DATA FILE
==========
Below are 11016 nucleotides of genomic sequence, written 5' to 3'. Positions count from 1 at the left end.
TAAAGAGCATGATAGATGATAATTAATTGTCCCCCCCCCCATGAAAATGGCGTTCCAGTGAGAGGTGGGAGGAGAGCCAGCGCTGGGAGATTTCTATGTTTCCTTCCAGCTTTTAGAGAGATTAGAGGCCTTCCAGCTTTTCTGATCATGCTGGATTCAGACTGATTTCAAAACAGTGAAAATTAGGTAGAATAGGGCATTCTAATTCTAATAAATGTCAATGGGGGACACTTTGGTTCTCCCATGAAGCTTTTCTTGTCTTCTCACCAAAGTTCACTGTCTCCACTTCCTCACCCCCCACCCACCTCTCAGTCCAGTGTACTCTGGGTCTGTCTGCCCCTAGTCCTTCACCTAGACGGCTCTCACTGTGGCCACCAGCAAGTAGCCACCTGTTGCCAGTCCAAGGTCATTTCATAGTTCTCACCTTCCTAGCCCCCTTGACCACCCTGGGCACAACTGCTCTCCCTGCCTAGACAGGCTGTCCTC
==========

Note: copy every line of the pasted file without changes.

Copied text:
Below are 11016 nucleotides of genomic sequence, written 5' to 3'. Positions count from 1 at the left end.
TAAAGAGCATGATAGATGATAATTAATTGTCCCCCCCCCCATGAAAATGGCGTTCCAGTGAGAGGTGGGAGGAGAGCCAGCGCTGGGAGATTTCTATGTTTCCTTCCAGCTTTTAGAGAGATTAGAGGCCTTCCAGCTTTTCTGATCATGCTGGATTCAGACTGATTTCAAAACAGTGAAAATTAGGTAGAATAGGGCATTCTAATTCTAATAAATGTCAATGGGGGACACTTTGGTTCTCCCATGAAGCTTTTCTTGTCTTCTCACCAAAGTTCACTGTCTCCACTTCCTCACCCCCCACCCACCTCTCAGTCCAGTGTACTCTGGGTCTGTCTGCCCCTAGTCCTTCACCTAGACGGCTCTCACTGTGGCCACCAGCAAGTAGCCACCTGTTGCCAGTCCAAGGTCATTTCATAGTTCTCACCTTCCTAGCCCCCTTGACCACCCTGGGCACAACTGCTCTCCCTGCCTAGACAGGCTGTCCTC